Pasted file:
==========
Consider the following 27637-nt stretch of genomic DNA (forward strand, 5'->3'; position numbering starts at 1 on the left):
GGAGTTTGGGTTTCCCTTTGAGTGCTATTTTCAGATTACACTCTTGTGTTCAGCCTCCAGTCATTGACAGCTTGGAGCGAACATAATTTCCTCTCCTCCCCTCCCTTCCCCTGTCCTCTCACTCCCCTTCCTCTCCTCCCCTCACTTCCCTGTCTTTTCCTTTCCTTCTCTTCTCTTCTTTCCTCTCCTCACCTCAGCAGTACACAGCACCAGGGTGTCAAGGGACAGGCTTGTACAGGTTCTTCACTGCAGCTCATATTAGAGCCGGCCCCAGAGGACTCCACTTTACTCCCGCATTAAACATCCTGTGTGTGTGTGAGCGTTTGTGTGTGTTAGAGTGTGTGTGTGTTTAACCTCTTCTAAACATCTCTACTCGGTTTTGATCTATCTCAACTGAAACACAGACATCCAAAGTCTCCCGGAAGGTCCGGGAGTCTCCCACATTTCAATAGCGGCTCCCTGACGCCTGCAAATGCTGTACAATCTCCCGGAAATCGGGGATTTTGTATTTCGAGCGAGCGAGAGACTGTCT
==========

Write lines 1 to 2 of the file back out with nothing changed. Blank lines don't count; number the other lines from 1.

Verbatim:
Consider the following 27637-nt stretch of genomic DNA (forward strand, 5'->3'; position numbering starts at 1 on the left):
GGAGTTTGGGTTTCCCTTTGAGTGCTATTTTCAGATTACACTCTTGTGTTCAGCCTCCAGTCATTGACAGCTTGGAGCGAACATAATTTCCTCTCCTCCCCTCCCTTCCCCTGTCCTCTCACTCCCCTTCCTCTCCTCCCCTCACTTCCCTGTCTTTTCCTTTCCTTCTCTTCTCTTCTTTCCTCTCCTCACCTCAGCAGTACACAGCACCAGGGTGTCAAGGGACAGGCTTGTACAGGTTCTTCACTGCAGCTCATATTAGAGCCGGCCCCAGAGGACTCCACTTTACTCCCGCATTAAACATCCTGTGTGTGTGTGAGCGTTTGTGTGTGTTAGAGTGTGTGTGTGTTTAACCTCTTCTAAACATCTCTACTCGGTTTTGATCTATCTCAACTGAAACACAGACATCCAAAGTCTCCCGGAAGGTCCGGGAGTCTCCCACATTTCAATAGCGGCTCCCTGACGCCTGCAAATGCTGTACAATCTCCCGGAAATCGGGGATTTTGTATTTCGAGCGAGCGAGAGACTGTCT